We went to different middle schools and high schools, but still hung out occasionally. They ended up at the same university as me as well, but we had drifted apart by then, and we only hung out together a few times a year.

Lots of people grow out of being the weird kid, but Steph never did. The lesson they taught me frayed with time + distance and I ended up thinking things like “obviously in retrospect popularity didn’t matter in elementary school, but of course it’ll matter now that I’m trying to network with other professionals for job opportunities” and stuff like that. Steph meanwhile at the same campus as me shitposted their way into becoming president of our staid and stuffy undergrad student union without ever wearing anything more formal than an oversized graphic t-shirt and a backwards baseball cap.

That’s not the whole story of course – they were deeply committed to making life better for their constituents, fighting hard for accommodations and student belonging and a goose statue on campus (after Canadian geese became a running joke in our university subreddit). They were ridiculously smart and practical about it every step of the way as well, always going the extra mile and thinking through implications and practical details of implementation and which group was best suited to take each proposal on.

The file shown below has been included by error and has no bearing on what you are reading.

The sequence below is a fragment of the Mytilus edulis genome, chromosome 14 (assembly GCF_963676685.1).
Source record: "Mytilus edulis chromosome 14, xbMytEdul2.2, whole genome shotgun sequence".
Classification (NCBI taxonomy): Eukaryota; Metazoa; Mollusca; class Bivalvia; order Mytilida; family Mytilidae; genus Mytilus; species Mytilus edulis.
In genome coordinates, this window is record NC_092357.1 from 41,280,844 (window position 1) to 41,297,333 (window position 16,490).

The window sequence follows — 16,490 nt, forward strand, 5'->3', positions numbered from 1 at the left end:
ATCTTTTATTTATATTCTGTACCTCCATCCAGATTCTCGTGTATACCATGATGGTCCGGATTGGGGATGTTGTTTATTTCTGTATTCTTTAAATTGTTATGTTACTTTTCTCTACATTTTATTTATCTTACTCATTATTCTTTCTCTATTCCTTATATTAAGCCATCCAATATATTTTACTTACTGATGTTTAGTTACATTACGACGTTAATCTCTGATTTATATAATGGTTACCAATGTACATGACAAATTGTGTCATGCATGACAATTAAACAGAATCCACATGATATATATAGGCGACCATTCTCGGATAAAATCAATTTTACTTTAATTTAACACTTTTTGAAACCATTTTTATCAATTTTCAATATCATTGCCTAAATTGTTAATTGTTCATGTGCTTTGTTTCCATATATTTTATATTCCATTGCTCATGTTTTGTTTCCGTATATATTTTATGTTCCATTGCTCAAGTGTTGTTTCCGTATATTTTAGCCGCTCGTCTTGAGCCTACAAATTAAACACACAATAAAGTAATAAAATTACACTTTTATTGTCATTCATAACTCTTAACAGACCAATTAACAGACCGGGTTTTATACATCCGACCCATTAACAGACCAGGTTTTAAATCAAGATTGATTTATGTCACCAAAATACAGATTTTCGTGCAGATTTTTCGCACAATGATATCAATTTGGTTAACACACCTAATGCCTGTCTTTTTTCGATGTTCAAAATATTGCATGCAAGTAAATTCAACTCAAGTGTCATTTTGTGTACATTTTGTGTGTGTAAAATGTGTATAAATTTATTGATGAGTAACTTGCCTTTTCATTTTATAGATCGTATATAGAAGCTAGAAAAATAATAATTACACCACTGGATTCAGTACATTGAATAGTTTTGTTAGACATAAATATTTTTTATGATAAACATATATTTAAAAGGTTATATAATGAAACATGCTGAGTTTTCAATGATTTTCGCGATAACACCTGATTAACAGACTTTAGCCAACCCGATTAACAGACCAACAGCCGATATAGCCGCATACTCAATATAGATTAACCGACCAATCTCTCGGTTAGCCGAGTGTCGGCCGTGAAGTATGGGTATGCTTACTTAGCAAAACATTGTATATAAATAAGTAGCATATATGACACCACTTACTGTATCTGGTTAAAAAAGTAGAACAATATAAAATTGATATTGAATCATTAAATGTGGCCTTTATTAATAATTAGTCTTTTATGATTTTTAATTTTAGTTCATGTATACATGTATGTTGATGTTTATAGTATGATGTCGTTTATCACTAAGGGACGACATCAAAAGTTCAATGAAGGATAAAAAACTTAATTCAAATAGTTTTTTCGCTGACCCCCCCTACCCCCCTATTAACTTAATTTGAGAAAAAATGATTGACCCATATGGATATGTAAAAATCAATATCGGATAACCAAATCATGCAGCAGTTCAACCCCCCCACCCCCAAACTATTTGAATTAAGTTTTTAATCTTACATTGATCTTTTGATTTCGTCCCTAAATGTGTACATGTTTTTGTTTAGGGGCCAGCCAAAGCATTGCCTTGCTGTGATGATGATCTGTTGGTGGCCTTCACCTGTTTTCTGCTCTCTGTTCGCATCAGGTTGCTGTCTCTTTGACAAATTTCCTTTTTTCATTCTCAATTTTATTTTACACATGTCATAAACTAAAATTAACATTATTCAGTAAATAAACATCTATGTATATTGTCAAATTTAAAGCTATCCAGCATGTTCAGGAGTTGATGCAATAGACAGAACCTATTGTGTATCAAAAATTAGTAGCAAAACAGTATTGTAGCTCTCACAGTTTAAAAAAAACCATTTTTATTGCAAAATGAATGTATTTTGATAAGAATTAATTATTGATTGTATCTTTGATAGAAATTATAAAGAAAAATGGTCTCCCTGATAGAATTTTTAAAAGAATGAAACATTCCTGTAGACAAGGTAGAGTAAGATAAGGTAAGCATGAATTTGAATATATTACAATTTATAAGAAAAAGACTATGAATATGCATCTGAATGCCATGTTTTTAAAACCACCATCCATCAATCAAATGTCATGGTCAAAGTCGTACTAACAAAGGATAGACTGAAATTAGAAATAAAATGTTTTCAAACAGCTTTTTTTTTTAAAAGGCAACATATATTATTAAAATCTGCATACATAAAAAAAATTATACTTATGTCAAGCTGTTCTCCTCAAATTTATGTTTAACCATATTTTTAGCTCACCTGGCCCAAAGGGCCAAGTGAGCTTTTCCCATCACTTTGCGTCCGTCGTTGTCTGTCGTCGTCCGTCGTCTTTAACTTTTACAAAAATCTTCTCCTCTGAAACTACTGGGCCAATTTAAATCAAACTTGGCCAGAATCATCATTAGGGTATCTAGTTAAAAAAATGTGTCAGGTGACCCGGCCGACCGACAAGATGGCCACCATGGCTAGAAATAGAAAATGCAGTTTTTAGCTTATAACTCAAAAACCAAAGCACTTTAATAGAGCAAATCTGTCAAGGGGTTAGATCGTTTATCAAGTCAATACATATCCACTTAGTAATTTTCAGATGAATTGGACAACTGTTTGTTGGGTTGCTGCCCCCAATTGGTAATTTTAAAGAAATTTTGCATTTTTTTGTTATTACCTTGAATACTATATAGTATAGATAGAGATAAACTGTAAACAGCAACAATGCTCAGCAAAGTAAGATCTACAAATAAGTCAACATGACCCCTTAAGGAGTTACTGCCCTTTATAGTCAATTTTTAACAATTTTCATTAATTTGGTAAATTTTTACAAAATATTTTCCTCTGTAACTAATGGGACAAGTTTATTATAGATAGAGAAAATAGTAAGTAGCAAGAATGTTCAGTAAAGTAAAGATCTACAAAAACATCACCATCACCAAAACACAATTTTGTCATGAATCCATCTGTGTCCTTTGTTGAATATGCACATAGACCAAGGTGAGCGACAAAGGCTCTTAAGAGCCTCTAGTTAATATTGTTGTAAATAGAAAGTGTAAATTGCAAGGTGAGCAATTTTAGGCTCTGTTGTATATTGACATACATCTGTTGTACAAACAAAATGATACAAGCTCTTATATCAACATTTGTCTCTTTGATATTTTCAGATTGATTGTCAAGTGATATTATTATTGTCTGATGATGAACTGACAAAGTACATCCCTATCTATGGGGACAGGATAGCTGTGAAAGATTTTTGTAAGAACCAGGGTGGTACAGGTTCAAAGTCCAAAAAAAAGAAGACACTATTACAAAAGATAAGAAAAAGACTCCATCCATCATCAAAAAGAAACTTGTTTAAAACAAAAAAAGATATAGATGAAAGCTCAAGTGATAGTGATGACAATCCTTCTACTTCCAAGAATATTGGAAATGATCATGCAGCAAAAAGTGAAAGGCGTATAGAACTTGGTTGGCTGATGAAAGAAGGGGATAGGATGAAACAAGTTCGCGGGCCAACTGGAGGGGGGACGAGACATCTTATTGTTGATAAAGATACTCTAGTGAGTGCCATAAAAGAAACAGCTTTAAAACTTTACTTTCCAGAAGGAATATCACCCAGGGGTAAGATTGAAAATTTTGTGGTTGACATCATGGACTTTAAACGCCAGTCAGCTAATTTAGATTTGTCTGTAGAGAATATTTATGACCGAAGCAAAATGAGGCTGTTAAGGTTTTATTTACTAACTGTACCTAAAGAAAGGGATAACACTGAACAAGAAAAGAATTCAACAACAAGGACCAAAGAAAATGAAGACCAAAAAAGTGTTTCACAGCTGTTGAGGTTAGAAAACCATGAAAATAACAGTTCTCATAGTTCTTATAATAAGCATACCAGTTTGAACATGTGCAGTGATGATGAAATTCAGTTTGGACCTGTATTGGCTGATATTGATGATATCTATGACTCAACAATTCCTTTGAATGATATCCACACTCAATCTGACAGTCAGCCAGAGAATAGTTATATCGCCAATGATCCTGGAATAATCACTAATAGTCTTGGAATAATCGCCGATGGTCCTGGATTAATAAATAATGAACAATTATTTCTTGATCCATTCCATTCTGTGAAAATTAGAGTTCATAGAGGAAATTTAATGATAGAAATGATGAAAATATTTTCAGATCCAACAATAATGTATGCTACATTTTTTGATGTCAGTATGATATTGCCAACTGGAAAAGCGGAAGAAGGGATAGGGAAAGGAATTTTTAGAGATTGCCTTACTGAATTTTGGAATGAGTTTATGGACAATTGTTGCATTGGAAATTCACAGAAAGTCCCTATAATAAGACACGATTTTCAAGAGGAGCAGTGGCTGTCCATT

I got to hear so many stories at Steph’s funeral about them going up to the new people and shy people at every school and orientation and conference and event that they were at, and trying their hardest to make them feel welcome and safe. They touched so many lives, and so many people have stories about being taken under Steph’s wing and finally feeling free to be their authentic selves – I am only one of many, many people that they gave this gift to.

I always thought that Steph would continue to do this for a long time. That I’d continue to run into them at NYE parties and backyard barbecues for decades to come. And that every time I’d see them, they’d be happier, more settled, more sure of themselves and their identity and taking on better and larger projects with an increasing number of friends and allies. We’d catch up and discuss the newest cartoon shows we liked and implementation details of their latest policy project and they’d promise me for the nth time to finally send me a copy of the script for the play we performed at our sixth grade talent show.

Steph had this sort of unwavering, implicit faith in the fact that that they can do good in the world without ever compromising who they were as a person – someone deeply weird, and funny, and overly intense, but never unkind. The fact that they were right about this is something I won’t forget a second time.

The world is darker for their absence.

Creative Commons License copyleft 2015-2022 💛